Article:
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Tuesday, Aug. 4, 2015

Tips from the Doc: How to Survive the Cold and Flu Season

Monday, January 7, 2008

Winter is here and we're all waiting for that big cold to hit. Or even worse, the flu. Cold and flu season unsually runs until sometime in April.

While there is no cure for the common cold and the flu, you can take certain steps to help reduce your chances of getting sick in the first place. These steps point to the truth of the adage, "An ounce of prevention is worth a pound of cure."

It's late, but you might still want to get a flu shot. But remember, flu shots only target certain influenza strains - the shots are not a guarantee you won't get a bug.

You can also follow a number of natural strategies:

Eat Wisely

First, make sure you're eating a well-balanced diet with plenty of fruits, vegetables and whole grains, and make sure your diet contains plenty of foods with immune-boosting nutrients, including:

Ginger -- Ginger is full of virus-fighting substances, including gingerol, which can suppress coughing. Try making ginger tea - hot water steeped with fresh ginger.

Vitamin C -- Found in citrus fruits and juices.

Zinc -- Found in meat, chicken, peanuts and peanut butter.

Lactobacillus -- This bacteria is present in yogurt and aids the digestive system. These friendly organisms are known as probiotics. There's growing evidence that, in addition to helping with digestion, probiotics stimulate production of immune system substances.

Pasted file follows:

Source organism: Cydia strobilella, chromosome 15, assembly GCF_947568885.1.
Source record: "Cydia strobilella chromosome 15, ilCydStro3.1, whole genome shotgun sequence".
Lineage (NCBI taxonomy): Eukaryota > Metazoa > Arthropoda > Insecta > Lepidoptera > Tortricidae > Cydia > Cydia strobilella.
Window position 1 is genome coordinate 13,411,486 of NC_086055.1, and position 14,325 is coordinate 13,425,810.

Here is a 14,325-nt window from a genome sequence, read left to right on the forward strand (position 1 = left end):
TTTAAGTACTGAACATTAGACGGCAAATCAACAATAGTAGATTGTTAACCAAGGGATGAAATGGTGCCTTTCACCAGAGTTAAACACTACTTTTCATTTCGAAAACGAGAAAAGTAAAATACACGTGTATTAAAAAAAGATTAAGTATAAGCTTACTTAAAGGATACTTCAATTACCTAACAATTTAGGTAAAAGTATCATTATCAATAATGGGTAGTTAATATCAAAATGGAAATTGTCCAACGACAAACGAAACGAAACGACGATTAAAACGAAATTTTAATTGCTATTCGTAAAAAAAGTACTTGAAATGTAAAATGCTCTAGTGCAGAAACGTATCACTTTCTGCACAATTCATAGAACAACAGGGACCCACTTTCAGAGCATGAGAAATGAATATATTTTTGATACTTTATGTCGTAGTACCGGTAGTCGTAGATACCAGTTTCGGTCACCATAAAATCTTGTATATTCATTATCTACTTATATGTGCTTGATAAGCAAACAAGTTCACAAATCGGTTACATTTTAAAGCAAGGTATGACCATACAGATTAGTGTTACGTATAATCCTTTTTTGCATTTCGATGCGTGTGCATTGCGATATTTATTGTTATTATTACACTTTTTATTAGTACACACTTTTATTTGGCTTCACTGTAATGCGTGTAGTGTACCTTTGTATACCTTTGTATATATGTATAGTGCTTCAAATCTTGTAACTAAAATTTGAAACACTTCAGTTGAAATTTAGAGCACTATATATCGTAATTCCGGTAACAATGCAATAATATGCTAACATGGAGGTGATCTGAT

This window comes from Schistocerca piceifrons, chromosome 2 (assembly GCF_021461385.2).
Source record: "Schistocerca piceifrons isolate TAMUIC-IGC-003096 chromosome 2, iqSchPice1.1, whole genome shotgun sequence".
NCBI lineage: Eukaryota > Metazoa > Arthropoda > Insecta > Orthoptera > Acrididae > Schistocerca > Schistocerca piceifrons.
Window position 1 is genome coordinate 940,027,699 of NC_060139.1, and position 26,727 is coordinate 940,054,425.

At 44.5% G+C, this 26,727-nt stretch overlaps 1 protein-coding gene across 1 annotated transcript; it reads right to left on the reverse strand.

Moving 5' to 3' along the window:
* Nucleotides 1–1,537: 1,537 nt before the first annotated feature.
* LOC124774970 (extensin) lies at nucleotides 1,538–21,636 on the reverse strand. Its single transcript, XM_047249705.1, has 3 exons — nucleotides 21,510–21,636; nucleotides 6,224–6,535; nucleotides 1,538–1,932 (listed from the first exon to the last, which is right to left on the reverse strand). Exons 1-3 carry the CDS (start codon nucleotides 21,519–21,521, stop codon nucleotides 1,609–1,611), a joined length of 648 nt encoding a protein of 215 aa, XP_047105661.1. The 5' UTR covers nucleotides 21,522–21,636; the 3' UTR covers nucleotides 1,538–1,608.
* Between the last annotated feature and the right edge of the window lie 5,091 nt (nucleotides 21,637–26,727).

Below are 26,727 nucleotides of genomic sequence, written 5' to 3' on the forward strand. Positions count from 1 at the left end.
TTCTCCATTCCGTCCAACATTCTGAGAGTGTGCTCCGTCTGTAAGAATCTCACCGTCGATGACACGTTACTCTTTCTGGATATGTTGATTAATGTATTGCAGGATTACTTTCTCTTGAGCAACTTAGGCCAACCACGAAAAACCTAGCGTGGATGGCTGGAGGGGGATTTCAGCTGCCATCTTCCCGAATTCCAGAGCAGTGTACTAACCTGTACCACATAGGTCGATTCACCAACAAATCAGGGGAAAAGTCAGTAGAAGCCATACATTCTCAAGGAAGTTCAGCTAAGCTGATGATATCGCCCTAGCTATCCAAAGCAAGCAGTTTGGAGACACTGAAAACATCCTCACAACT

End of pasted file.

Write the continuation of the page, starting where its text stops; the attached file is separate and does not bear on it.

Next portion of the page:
Wash Your Hands

Good hand-washing is the first line of defense against not only colds and the flu, but also more serious illnesses like meningitis, hepatitis A and many types of infectious diarrhea. If no sink is available, rub your hands together very hard for a minute or so. That also helps break up most of the cold germs. Or rub an alcohol-based hand sanitizer onto your hands.

Drink Lots of Water

We tend to drink more water in the summer when we are active, but the winter months require extra hydration. Water flushes your system, washing out poisons as it hydrates you. In general, you need eight 8-ounce glasses of fluids a day.

Get Moving

Aerobic exercise speeds up the heart and gets your blood pumping and your lungs working, which help increase your body's natural immunity. Try to maintain an exercise routine at least three to four days a week.

Avoid Smoking and Alcohol

Another reason to kick the habit: Statistics show heavy smokers get more severe colds and more frequent ones. Even being around smoke can zap your immune system. Alcohol can lower your resistance to infection in general, and dehydrates the body.

There's plenty you can do to protect your family. Be well!



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